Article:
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$1.5 million given for hurricane relief

Congregations establish partnerships to help Unitarian Universalist communities affected by hurricanes.
By Donald E. Skinner

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An anonymous $100,000 gift helped push donations to the UUA-UUSC Gulf Coast Relief Fund past the $1.5 million mark last week. In another measure of Unitarian Universalist generosity in response to Hurricane Katrina’s devastation, all New Orleans-area Unitarian Universalist congregations now have church partners to help coordinate relief and recovery efforts for them.

The Gulf Coast Relief Fund was launched jointly by the Unitarian Universalist Association of Congregations and the Unitarian Universalist Service Committee shortly after Katrina struck. As of Friday, contributions totaled $1.69 million, from 7,715 donors—individuals, religious education classes, and congregations. Last week’s $100,000 check was the second the fund has received; both were anonymous.

The First Unitarian Universalist Church of New Orleans is paired with the First Parish in Cambridge, Mass. First Church was heavily damaged by flooding. Its minister, the Rev. Marta Valentin, was a ministerial intern for two years at the Cambridge church and was ordained there in 2003.

Rita Butterfield is helping coordinate the partnership for Cambridge. “We’d been thinking for a few weeks about how to help with the hurricane relief effort,” she said. “Then when we heard from Marta about the devastation to her church we decided this is where we want to put our focus.” She added that it’s too early to know exactly what kind of support will be needed.

Cambridge, as the “managing partner,” will be coordinating support from a number of other UU congregations that will be assisting. They are:

  • Unitarian Universalist Church of Arlington, Va.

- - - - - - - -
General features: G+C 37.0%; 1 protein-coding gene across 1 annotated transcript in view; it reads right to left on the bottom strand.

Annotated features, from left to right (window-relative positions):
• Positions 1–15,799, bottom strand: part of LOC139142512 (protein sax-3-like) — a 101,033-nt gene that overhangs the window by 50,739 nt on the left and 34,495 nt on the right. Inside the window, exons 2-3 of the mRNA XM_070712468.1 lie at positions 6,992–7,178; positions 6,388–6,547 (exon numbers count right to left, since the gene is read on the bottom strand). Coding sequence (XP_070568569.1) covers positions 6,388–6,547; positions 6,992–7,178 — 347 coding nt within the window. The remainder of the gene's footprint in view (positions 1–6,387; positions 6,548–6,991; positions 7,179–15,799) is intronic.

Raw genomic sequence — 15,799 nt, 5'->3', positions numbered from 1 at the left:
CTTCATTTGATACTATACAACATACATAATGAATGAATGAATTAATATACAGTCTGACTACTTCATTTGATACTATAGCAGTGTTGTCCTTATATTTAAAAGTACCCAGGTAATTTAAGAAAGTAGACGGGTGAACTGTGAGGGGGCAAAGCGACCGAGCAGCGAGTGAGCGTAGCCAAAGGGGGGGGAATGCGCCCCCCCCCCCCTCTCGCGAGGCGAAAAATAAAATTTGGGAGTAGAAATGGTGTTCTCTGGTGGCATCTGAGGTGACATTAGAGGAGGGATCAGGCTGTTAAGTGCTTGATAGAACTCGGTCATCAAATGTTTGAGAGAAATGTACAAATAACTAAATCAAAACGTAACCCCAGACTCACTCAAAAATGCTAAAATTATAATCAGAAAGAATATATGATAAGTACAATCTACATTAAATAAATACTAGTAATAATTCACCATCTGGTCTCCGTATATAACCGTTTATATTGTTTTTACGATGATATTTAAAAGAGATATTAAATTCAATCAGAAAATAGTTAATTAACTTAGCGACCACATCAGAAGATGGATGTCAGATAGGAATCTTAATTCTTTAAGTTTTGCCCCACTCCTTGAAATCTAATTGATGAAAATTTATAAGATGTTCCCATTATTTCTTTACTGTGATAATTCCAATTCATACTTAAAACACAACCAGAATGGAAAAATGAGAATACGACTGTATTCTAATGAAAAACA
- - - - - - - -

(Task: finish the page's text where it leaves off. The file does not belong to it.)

• All Souls Church, Unitarian, in Washington, D.C.
  • Unitarian Church in Westport, Conn.
  • Unitarian Universalist Congregation of Central Nassau in Garden City, N.Y.
  • Unitarian Universalist Congregation at First Church in Roxbury, Mass.
  • First Unitarian Church of Baltimore, Md.
  • First Jefferson Unitarian Universalist Church, Fort Worth, Texas
  • First Unitarian Universalist Church of Essex County, Orange, N.J.
  • Unitarian Universalists of Clearwater, Fla.
  • Unitarian Universalist Church in Cherry Hill, N.J.

The managing partner for Community Church Unitarian Universalist in New Orleans is Fox Valley Unitarian Universalist Fellowship in Appleton, Wisc. Community Church was destroyed by flooding. Other partners who will work with Fox Valley are:

  • Unitarian Church of Montclair, N.J.
  • Unitarian Universalist Congregation of Greater Naples, Naples, Fla.
  • Unitarian Universalist Community Church of Southwest Michigan, Portage, Mich.
  • Pacific Unitarian Church in Rancho Palos Verdes, Calif.
  • Community Church of New York City, Unitarian Universalist.

The managing partner for North Shore UU Society in Lacombe, La., is the Unitarian Universalist Society of Wellesley Hills, Mass. Supporting partner churches are the Olympia, Wash., Unitarian Universalist Congregation and Second Unitarian Church in Chicago.

In addition, churches that are close to New Orleans that have provided primary support for evacuees are developing partner relationships with other congregations:

  • All Souls Unitarian Universalist Church in Shreveport, La., is being supported by the Unitarian Universalist Church in Nantucket, Mass.
  • First Unitarian Church in Dallas has a relationship with First Parish in Concord, Mass.
  • The Unitarian Universalist Church of Greater Lynn, in Swampscott, Mass., will provide support to Mississippi UUs.

One UU congregation, the Spindletop Unitarian Church in Beaumont, Texas, was slightly damaged in the second Gulf hurricane of the season, Hurricane Rita. The Rev. Anne Heller, interim district executive for the Southwestern Unitarian Universalist Conference, said it also will be partnered with other congregations. Spindletop suffered some water damage and falling trees struck a corner of the building and a maintenance shed.

The range of support for each congregation is still being determined and will be extended over a period of months and years. The Wellesley congregation, for example, has committed to paying the mortgage on the North Shore church, which lost its roof in the hurricane, for a year.

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